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James Bond`s famous golf course epitomises luxury

09-Sep-2009 • Bond Style

London Evening Standard explores the famous Stoke Park, featured in two 007 adventures:

As we crunched down the long gravel drive towards Stoke Park Club, I was glad we had hired a car (and that it was a Chevrolet): it seems a car is not a car here unless it is top-of-the-range (our modest, broken-down Peugeot 306 would have stood out for all the wrong reasons).

In some form or other the estate has been around for 1,000 years. The distinctive white Palladian mansion house, designed by James Wyatt, architect to George III, sits in 350 acres of Capability Brown and Humphrey Repton-designed parkland. At the turn of the century it was turned into a country club for golfers and now boasts 27 holes.

It was golf that started Stoke Park's film career when James Bond defeated Goldfinger on the 18th green in 1964. The club has since appeared in another Bond — Tomorrow Never Dies — Bridget Jones (there's a themed package complete with chardonnay and a Bridget Jones DVD), Layer Cake and, most recently, RocknRolla.

The hotel recently launched 28 new Pavilion bedrooms — the Pavilion being the newer part of the estate which mirrors the Palladian architecture of the mansion and houses the sleek spa. The interior design is incredibly luxurious with plushly soft carpet, cream walls, comfy brown leather sofas mixed up with antique furniture from the Far East. Walls have bright, acid-coloured modern art such as large Andy Warhol lithographs.

We had a more subtle, sombre black and white portrait of Marlene Dietrich looking down on us from above the bed. Marble bathrooms have heated floors and stocks of Molton Brown. The mini-bar treats include specialities from Fortnum & Mason and there are iPod docks and HD televisions. Views are across the lovely 200-year-old tree-filled gardens to the tennis courts.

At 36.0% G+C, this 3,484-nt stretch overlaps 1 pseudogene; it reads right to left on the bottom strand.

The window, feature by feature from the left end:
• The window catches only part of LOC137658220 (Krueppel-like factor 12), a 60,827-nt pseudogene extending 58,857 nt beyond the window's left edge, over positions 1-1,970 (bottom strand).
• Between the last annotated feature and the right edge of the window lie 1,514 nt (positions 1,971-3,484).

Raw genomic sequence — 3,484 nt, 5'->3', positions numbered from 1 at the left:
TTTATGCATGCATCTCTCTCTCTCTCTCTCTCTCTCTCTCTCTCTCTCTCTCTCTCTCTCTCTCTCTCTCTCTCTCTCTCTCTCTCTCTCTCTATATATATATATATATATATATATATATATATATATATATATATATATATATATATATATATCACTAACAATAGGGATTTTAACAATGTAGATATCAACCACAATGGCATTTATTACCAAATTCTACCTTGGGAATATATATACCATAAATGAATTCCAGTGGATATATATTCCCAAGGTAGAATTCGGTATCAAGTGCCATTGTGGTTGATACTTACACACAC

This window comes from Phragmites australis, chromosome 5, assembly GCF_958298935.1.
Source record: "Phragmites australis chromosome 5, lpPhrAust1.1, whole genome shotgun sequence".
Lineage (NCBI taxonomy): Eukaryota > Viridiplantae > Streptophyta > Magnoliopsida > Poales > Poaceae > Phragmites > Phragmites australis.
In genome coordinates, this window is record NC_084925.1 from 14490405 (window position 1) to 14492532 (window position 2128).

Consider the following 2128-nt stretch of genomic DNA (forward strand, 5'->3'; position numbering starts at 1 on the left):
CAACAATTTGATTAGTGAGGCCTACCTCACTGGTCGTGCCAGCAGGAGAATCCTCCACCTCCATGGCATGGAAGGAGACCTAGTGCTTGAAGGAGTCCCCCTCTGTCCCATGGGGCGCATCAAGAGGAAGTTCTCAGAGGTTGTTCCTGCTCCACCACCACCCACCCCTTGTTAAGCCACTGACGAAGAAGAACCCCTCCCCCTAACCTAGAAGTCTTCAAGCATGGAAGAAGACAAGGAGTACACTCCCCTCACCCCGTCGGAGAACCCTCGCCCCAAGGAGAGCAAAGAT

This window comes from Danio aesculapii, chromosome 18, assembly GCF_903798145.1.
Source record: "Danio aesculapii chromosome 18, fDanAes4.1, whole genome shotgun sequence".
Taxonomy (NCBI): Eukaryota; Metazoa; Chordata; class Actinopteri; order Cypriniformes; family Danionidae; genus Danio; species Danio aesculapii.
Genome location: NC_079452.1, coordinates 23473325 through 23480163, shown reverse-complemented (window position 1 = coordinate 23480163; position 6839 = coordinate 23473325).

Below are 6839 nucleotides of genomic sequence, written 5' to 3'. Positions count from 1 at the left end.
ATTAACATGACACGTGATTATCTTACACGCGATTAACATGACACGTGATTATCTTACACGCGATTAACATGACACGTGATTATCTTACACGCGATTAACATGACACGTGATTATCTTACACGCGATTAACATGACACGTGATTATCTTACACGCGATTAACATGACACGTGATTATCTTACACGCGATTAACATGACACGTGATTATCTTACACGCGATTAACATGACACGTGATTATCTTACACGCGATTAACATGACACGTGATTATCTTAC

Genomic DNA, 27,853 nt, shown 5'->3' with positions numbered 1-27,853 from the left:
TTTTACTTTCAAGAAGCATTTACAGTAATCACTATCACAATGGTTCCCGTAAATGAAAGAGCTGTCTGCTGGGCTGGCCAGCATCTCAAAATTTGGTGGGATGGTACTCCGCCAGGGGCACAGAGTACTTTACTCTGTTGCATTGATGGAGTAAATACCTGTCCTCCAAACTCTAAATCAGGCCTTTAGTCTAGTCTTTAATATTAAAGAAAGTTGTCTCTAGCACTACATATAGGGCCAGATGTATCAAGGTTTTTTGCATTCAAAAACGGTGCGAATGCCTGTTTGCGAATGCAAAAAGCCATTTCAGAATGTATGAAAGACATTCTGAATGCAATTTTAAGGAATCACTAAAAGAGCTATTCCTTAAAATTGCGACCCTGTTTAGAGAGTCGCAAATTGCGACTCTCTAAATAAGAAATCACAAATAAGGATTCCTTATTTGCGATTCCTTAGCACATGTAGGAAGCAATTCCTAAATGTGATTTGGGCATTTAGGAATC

These new rooms are a huge contrast to the 21 more traditional ones in the mansion house, which have more of a traditional gentleman's club feel, kitted out with wood panelling, desks, fringed rugs and free-standing bathtubs. They are more expensive than the newer ones and ooze old-style Britishness — not surprisingly, these are the rooms that American tourists love.

We ate dinner in the Dining Room, one of the hotel's four restaurants, which has views across the golf course and the lakes. And although service was a little slow at first, the food proved to be worth the wait. The modern British menu is designed by chef Chris Wheeler, ex-right-hand man to Jean-Christophe Novelli. We ordered pretty, summery starters: tian of crab and lobster with a delicate pink grapefruit dressing and scallops with bacon and caviar, the scallops firm and plump, as they should be.

We both had poached sea bass with spinach and champagne cream sauce — again, a pretty, light dish with perfectly cooked fish. Meanwhile, our four-year-old Maya was kept happy with a bowl of spaghetti bolognese and some colouring pencils.

The next morning, after a breakfast of kippers, I booked into the award-winning Spa SPC, which shimmers with glass and mirrors. I had a hopeful-sounding Luxury Age Defying Facial using the hotel's own products which included a foot cleanse, a thorough skin examination followed by a long facial and massage. This relaxing session was followed by a scrub and a head and scalp massage. The whole experience was blissful.

As we left it was raining — a signal for us to get back to reality and leave the luxury behind.

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